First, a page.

59 thoughts on “Homework 24.B”

    1. No. For 24.B's problem statement, the "Find" section does not ask for the answers in vector form. However, 24.A does ask for answers in vector form.

    1. Because AC is a multi-force member, there should be Cx and Cy acting on AC at C. If, for example, you choose Cx and Cy to act on AC in the positive x and positive y directions, respectively, then Cx and Cy should be acting on the other multi-force member, CE, in the negative x and y directions, respectively, by Newton's third.

    1. There is only one reaction force, the normal force at A, because there is a roller with no friction so there will not be a reaction force parallel to the surface. However, the normal force vector will have x and y components.

    2. There should be a normal force at A from the roller. You can also right it in Ax and Ay form but there would be a relation between Ax and Ay due to theta is 30 degree.

    1. Hi Kate,

      Yes. Unless specified, I don’t think we need to take into account the thickness and thus weight of the bar. We can simply assume that the forces applied are much larger than the weight of the bar itself. At least that’s what I’ll be doing in my calculations.

    1. Hi Mike,

      Because CE is a fixed support, it has to produce a reaction moment to prevent rotation. You still set the moment equation equal to 0 if taking it at E, but now you have to account for the reaction moment in the equation as well.

      1. Well, the moment equation would be set equal to zero regardless of where the moment is taken at. E does produce a reaction moment counter to the reaction on the system at A, that is true, but it counters the remaining moments throughout the system regardless of where they are calculated from.

    2. Hi Mike,

      It is important to remember that for fixed support, there exists three reactions - reaction in x, the reaction in y, and the moment reaction about the fixed point.

    1. Hi Noah,

      Yes, you are correct that cos(30) is for the y component and sin(30) is for the x component in this problem. Finding the x and y components for reaction forces on an incline can be tricky sometimes!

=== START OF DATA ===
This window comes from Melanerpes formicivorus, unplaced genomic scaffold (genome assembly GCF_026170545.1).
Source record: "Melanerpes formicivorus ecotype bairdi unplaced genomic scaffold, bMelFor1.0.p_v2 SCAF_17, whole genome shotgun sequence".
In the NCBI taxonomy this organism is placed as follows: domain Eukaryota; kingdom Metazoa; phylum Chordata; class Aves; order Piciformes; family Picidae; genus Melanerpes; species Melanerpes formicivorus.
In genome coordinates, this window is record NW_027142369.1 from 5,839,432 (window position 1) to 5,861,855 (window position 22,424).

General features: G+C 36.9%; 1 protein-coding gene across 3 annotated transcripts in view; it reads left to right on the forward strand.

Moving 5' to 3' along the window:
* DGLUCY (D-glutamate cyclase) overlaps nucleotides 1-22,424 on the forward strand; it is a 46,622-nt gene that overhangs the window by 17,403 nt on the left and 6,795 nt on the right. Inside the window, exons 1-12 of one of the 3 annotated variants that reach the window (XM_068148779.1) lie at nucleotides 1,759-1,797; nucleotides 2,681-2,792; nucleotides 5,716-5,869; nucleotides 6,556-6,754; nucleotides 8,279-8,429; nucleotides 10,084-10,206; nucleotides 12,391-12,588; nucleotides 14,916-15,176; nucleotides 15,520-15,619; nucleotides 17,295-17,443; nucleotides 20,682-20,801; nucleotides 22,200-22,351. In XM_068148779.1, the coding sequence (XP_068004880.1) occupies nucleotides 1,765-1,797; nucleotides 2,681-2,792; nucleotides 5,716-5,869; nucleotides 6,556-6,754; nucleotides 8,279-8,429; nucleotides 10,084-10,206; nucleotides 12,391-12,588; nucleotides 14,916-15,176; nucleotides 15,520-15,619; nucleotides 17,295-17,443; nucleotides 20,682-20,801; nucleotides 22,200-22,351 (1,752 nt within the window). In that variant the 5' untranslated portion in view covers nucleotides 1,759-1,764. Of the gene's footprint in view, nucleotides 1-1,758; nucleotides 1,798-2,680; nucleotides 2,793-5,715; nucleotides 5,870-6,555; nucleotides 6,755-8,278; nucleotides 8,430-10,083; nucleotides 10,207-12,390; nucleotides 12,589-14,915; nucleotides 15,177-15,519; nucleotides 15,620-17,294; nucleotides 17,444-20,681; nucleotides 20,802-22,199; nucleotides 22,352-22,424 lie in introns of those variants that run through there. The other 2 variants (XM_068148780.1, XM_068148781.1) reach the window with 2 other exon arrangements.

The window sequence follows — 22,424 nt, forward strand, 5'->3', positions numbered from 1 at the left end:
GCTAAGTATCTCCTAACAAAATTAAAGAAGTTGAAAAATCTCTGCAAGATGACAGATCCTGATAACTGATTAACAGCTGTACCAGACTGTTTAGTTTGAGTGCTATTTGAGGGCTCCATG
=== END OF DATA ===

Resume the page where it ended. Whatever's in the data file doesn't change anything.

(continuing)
1. When writing moment equations with the two different arm segments, do we include the applied force on the other arm? For example, if finding the moment about A, do we need to include force F, even though it's on the other arm segment?

    1. Hi Mehal,
      I split my structure into two parts. The first part is the entire structure from A to C, and the second part is the rest of the structure that is C to E. Because it is split into two, you do not need to include the applied forces acting on the opposite section of the structure in your moment equation.

    1. Hi Josh, I'm not sure if I have them all covered, but I have simply been putting constant forces, in static equilibrium, and 2 force members (if applicable). Are there any others that I could potentially be lacking?

    1. In 24.A it specially says to write in vector form, however it doesn't specially say that for 24.B. Personally, I wrote my answers for both problems in vector form.

    1. That's what I have. However, I'd be careful about how you calculate your moment. The pin joint at C changes how force P will affect the moment at point E.

  2. Remember there is is a Moment on the wall at point E, because it is a Fixed point. And the answer should be in terms of theta. The best way to do this problem is draw the individual free body diagrams for each component, and solve for the individual equilibrium equations. Just a hint

  3. If you draw two FBD's, one for each side of the joint, and the Cx reactions are equal and opposite, do you have to do a summation of Fx for the right FBD in your work to show that the Cx of the left will be equal to Ex, or can you just write that Cx of the right is equal to Ex.

    1. From the FBD, Cx will be equal to Ex because those are the only horizontal forces acting on the other member. If you've already solved for Cx in the first member, you can just indicate a summation of Fx that Cx is equal to Ex.

  4. Do we need to write our answers in vector notation? For example, the reaction at A can we just give what the normal force is or do we have to deconstruct it to its x and y-components?

Leave a Reply